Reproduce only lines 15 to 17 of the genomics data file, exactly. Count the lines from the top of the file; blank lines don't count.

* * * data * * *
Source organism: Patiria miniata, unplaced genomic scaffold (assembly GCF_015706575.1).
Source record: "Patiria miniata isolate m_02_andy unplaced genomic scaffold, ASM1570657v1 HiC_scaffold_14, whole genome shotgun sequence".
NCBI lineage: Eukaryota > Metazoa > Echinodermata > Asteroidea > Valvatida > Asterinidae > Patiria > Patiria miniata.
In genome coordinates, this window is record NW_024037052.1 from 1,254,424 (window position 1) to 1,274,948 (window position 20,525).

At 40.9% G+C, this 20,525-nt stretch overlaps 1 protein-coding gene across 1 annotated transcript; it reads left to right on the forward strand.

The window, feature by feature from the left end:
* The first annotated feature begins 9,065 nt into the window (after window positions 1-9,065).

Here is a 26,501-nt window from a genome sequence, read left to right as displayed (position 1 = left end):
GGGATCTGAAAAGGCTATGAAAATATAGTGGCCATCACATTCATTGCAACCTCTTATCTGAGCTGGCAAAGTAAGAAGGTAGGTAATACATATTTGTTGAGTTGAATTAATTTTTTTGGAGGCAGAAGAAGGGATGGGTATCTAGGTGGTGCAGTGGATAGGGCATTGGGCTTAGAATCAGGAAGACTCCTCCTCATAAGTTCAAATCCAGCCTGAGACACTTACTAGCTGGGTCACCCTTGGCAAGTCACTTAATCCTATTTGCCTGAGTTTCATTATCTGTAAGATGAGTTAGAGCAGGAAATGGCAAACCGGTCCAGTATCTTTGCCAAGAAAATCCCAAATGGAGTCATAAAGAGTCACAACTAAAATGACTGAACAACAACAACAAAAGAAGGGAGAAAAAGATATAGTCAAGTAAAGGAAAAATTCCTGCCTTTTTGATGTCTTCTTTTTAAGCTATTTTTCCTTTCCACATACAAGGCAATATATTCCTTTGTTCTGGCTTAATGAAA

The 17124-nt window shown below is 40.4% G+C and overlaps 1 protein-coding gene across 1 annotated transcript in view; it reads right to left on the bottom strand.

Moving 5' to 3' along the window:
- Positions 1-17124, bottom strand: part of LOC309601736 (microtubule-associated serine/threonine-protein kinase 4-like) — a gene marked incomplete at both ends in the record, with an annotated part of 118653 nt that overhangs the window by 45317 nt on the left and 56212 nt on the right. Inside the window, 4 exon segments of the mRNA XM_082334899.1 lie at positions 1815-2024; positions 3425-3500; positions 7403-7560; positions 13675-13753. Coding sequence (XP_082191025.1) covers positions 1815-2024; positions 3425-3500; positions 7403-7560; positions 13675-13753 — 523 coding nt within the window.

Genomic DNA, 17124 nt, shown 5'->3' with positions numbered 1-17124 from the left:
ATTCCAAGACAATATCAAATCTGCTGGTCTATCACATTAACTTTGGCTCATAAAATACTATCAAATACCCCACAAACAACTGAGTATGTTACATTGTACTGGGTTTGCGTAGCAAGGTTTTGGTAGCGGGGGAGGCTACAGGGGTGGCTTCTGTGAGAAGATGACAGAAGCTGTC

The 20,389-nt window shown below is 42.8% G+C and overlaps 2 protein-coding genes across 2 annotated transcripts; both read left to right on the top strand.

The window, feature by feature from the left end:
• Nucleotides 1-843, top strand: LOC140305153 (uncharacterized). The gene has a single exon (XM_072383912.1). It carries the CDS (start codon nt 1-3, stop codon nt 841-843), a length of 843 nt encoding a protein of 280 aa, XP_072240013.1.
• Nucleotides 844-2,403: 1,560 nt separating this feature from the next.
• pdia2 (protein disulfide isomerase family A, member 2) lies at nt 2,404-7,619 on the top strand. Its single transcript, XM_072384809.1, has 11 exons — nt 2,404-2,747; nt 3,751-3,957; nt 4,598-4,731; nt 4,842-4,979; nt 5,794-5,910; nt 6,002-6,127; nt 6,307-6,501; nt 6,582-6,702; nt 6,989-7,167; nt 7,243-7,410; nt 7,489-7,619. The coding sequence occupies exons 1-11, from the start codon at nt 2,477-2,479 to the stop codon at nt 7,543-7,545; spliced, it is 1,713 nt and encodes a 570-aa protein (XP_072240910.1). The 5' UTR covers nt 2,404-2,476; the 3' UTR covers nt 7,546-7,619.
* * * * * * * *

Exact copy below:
The 20,389-nt window shown below is 42.8% G+C and overlaps 2 protein-coding genes across 2 annotated transcripts; both read left to right on the top strand.

The window, feature by feature from the left end:
• Nucleotides 1-843, top strand: LOC140305153 (uncharacterized). The gene has a single exon (XM_072383912.1). It carries the CDS (start codon nt 1-3, stop codon nt 841-843), a length of 843 nt encoding a protein of 280 aa, XP_072240013.1.